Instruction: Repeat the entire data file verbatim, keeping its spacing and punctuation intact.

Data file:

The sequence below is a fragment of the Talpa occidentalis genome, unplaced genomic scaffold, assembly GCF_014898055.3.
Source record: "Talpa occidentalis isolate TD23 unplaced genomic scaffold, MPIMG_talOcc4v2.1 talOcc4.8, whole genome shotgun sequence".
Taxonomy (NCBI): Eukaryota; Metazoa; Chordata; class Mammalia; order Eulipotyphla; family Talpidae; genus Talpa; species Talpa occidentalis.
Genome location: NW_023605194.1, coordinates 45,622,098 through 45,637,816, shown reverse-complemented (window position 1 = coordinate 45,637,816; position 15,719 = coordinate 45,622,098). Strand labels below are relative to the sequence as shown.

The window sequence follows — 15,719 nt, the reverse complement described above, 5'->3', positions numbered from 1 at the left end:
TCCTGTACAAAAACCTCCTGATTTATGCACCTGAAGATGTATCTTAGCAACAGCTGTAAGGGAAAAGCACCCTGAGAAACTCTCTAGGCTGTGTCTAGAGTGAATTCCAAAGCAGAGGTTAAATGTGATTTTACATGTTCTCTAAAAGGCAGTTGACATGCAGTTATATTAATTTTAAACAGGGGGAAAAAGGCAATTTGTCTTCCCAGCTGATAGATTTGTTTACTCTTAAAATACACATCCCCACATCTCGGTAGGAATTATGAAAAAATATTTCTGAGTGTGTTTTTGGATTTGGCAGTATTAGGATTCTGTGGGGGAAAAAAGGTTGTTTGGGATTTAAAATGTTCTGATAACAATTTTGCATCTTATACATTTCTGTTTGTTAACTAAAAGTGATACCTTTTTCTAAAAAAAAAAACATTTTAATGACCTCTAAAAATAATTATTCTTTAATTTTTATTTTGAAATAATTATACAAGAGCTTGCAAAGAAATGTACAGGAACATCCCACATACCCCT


The sequence below is a fragment of the Talpa occidentalis genome, unplaced genomic scaffold, assembly GCF_014898055.3.
Source record: "Talpa occidentalis isolate TD23 unplaced genomic scaffold, MPIMG_talOcc4v2.1 talOcc4.8, whole genome shotgun sequence".
Taxonomy (NCBI): Eukaryota; Metazoa; Chordata; class Mammalia; order Eulipotyphla; family Talpidae; genus Talpa; species Talpa occidentalis.
Genome location: NW_023605194.1, coordinates 45,622,098 through 45,637,816, shown reverse-complemented (window position 1 = coordinate 45,637,816; position 15,719 = coordinate 45,622,098). Strand labels below are relative to the sequence as shown.

The window sequence follows — 15,719 nt, the reverse complement described above, 5'->3', positions numbered from 1 at the left end:
TCCTGTACAAAAACCTCCTGATTTATGCACCTGAAGATGTATCTTAGCAACAGCTGTAAGGGAAAAGCACCCTGAGAAACTCTCTAGGCTGTGTCTAGAGTGAATTCCAAAGCAGAGGTTAAATGTGATTTTACATGTTCTCTAAAAGGCAGTTGACATGCAGTTATATTAATTTTAAACAGGGGGAAAAAGGCAATTTGTCTTCCCAGCTGATAGATTTGTTTACTCTTAAAATACACATCCCCACATCTCGGTAGGAATTATGAAAAAATATTTCTGAGTGTGTTTTTGGATTTGGCAGTATTAGGATTCTGTGGGGGAAAAAAGGTTGTTTGGGATTTAAAATGTTCTGATAACAATTTTGCATCTTATACATTTCTGTTTGTTAACTAAAAGTGATACCTTTTTCTAAAAAAAAAAACATTTTAATGACCTCTAAAAATAATTATTCTTTAATTTTTATTTTGAAATAATTATACAAGAGCTTGCAAAGAAATGTACAGGAACATCCCACATACCCCT